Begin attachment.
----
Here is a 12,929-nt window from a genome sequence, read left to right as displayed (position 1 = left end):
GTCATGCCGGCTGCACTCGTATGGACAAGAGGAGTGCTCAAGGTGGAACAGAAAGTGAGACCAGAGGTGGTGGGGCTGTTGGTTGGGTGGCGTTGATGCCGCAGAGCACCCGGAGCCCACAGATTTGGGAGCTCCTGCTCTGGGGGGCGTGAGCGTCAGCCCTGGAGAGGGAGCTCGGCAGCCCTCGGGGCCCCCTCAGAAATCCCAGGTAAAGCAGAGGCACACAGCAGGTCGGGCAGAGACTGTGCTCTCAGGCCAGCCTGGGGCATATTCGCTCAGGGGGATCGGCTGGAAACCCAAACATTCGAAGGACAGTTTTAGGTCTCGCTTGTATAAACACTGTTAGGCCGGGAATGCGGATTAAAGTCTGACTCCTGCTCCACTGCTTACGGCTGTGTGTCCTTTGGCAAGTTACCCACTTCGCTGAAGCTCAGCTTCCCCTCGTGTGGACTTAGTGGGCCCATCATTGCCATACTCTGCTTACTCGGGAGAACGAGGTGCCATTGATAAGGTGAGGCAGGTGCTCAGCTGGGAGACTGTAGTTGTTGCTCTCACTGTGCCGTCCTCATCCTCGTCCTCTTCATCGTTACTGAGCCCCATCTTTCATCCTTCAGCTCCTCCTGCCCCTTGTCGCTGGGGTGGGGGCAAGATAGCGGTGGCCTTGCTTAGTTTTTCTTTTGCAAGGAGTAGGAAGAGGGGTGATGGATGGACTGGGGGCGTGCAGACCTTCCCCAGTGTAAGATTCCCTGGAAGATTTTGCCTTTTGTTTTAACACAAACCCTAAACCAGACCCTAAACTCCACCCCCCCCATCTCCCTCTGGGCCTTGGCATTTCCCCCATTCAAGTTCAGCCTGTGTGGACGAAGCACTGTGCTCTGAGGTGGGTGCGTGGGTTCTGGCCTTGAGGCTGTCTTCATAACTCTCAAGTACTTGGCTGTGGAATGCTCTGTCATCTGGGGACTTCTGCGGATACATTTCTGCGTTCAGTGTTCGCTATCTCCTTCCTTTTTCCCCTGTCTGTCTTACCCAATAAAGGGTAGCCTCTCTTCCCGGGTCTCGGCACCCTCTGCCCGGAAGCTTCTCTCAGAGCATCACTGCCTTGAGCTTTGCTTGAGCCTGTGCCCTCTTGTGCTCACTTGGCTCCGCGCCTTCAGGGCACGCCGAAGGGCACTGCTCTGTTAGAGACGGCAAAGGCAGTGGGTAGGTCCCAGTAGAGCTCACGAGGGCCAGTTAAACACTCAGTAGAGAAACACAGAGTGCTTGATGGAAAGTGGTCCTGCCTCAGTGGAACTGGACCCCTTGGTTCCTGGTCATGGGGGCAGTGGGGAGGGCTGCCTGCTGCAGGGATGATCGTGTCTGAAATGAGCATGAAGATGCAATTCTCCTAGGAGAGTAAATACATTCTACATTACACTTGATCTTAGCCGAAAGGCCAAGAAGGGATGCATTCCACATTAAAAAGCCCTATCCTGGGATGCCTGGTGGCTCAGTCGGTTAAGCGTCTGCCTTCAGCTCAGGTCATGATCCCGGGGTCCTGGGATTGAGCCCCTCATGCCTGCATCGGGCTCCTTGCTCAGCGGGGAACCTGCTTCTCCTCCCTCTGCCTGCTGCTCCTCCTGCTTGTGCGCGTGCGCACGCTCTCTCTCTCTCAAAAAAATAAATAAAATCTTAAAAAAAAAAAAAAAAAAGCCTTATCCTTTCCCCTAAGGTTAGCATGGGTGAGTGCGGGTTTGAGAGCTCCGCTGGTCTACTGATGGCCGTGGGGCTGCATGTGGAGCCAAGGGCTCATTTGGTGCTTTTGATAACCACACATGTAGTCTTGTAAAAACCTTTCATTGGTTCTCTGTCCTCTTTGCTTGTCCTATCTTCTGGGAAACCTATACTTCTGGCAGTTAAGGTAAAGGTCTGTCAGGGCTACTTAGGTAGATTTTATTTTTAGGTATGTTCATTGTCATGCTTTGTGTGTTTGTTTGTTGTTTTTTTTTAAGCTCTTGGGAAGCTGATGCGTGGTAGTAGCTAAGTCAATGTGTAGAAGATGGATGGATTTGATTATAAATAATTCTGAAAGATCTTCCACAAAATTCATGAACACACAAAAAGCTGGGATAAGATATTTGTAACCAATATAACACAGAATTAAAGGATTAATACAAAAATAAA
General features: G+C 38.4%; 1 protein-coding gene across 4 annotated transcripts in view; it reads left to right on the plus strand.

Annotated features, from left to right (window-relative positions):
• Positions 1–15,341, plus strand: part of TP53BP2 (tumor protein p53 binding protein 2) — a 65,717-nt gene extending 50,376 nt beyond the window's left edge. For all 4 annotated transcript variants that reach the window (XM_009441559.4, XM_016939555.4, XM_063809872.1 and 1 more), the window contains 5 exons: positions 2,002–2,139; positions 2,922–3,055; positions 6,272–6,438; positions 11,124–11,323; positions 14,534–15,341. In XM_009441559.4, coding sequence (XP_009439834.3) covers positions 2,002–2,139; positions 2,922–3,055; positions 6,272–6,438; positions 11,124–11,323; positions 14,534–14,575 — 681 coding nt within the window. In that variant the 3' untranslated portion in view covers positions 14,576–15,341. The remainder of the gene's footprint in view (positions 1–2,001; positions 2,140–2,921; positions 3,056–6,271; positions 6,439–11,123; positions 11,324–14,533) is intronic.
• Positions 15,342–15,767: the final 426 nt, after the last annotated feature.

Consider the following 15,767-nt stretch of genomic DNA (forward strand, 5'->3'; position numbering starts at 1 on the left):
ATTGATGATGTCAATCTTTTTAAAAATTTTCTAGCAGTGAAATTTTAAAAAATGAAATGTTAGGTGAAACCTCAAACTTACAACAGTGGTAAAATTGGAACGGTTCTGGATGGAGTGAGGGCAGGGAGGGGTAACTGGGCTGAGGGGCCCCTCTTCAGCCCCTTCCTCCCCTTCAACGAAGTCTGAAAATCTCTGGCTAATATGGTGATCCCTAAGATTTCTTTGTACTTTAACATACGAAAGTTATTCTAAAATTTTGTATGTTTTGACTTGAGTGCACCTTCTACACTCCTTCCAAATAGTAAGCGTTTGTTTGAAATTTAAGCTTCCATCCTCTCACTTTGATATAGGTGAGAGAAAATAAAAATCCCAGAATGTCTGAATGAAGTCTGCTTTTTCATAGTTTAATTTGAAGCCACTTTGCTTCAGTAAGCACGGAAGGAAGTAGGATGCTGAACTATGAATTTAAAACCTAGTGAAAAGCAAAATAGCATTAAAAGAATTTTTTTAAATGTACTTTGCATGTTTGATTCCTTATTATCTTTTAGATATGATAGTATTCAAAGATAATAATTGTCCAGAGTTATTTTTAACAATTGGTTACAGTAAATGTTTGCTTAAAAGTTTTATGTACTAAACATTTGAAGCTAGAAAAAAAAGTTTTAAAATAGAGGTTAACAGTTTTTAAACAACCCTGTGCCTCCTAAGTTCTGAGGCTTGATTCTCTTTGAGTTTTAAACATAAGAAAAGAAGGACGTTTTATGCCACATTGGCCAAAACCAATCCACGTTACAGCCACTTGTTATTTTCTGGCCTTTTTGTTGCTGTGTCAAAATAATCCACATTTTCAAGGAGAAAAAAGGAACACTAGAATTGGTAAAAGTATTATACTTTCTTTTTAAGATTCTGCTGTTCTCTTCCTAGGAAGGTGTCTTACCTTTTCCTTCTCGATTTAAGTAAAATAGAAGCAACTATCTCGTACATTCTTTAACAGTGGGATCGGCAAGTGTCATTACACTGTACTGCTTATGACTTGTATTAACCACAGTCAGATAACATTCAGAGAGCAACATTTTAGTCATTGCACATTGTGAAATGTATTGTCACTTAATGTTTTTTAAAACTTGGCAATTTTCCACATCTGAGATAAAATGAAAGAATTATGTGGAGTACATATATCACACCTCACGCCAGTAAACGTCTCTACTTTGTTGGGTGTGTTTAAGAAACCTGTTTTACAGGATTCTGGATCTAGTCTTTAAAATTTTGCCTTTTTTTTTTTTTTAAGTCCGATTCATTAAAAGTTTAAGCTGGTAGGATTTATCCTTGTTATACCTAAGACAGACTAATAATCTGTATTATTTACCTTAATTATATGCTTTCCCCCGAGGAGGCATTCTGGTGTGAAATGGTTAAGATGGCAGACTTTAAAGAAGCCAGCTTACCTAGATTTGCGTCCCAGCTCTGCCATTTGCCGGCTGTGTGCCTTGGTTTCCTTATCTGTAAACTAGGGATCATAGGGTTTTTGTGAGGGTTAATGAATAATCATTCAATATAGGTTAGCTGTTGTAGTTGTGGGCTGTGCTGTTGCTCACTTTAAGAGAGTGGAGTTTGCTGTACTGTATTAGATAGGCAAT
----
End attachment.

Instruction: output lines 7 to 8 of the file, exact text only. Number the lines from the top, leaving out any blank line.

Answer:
Consider the following 15,767-nt stretch of genomic DNA (forward strand, 5'->3'; position numbering starts at 1 on the left):
ATTGATGATGTCAATCTTTTTAAAAATTTTCTAGCAGTGAAATTTTAAAAAATGAAATGTTAGGTGAAACCTCAAACTTACAACAGTGGTAAAATTGGAACGGTTCTGGATGGAGTGAGGGCAGGGAGGGGTAACTGGGCTGAGGGGCCCCTCTTCAGCCCCTTCCTCCCCTTCAACGAAGTCTGAAAATCTCTGGCTAATATGGTGATCCCTAAGATTTCTTTGTACTTTAACATACGAAAGTTATTCTAAAATTTTGTATGTTTTGACTTGAGTGCACCTTCTACACTCCTTCCAAATAGTAAGCGTTTGTTTGAAATTTAAGCTTCCATCCTCTCACTTTGATATAGGTGAGAGAAAATAAAAATCCCAGAATGTCTGAATGAAGTCTGCTTTTTCATAGTTTAATTTGAAGCCACTTTGCTTCAGTAAGCACGGAAGGAAGTAGGATGCTGAACTATGAATTTAAAACCTAGTGAAAAGCAAAATAGCATTAAAAGAATTTTTTTAAATGTACTTTGCATGTTTGATTCCTTATTATCTTTTAGATATGATAGTATTCAAAGATAATAATTGTCCAGAGTTATTTTTAACAATTGGTTACAGTAAATGTTTGCTTAAAAGTTTTATGTACTAAACATTTGAAGCTAGAAAAAAAAGTTTTAAAATAGAGGTTAACAGTTTTTAAACAACCCTGTGCCTCCTAAGTTCTGAGGCTTGATTCTCTTTGAGTTTTAAACATAAGAAAAGAAGGACGTTTTATGCCACATTGGCCAAAACCAATCCACGTTACAGCCACTTGTTATTTTCTGGCCTTTTTGTTGCTGTGTCAAAATAATCCACATTTTCAAGGAGAAAAAAGGAACACTAGAATTGGTAAAAGTATTATACTTTCTTTTTAAGATTCTGCTGTTCTCTTCCTAGGAAGGTGTCTTACCTTTTCCTTCTCGATTTAAGTAAAATAGAAGCAACTATCTCGTACATTCTTTAACAGTGGGATCGGCAAGTGTCATTACACTGTACTGCTTATGACTTGTATTAACCACAGTCAGATAACATTCAGAGAGCAACATTTTAGTCATTGCACATTGTGAAATGTATTGTCACTTAATGTTTTTTAAAACTTGGCAATTTTCCACATCTGAGATAAAATGAAAGAATTATGTGGAGTACATATATCACACCTCACGCCAGTAAACGTCTCTACTTTGTTGGGTGTGTTTAAGAAACCTGTTTTACAGGATTCTGGATCTAGTCTTTAAAATTTTGCCTTTTTTTTTTTTTTAAGTCCGATTCATTAAAAGTTTAAGCTGGTAGGATTTATCCTTGTTATACCTAAGACAGACTAATAATCTGTATTATTTACCTTAATTATATGCTTTCCCCCGAGGAGGCATTCTGGTGTGAAATGGTTAAGATGGCAGACTTTAAAGAAGCCAGCTTACCTAGATTTGCGTCCCAGCTCTGCCATTTGCCGGCTGTGTGCCTTGGTTTCCTTATCTGTAAACTAGGGATCATAGGGTTTTTGTGAGGGTTAATGAATAATCATTCAATATAGGTTAGCTGTTGTAGTTGTGGGCTGTGCTGTTGCTCACTTTAAGAGAGTGGAGTTTGCTGTACTGTATTAGATAGGCAAT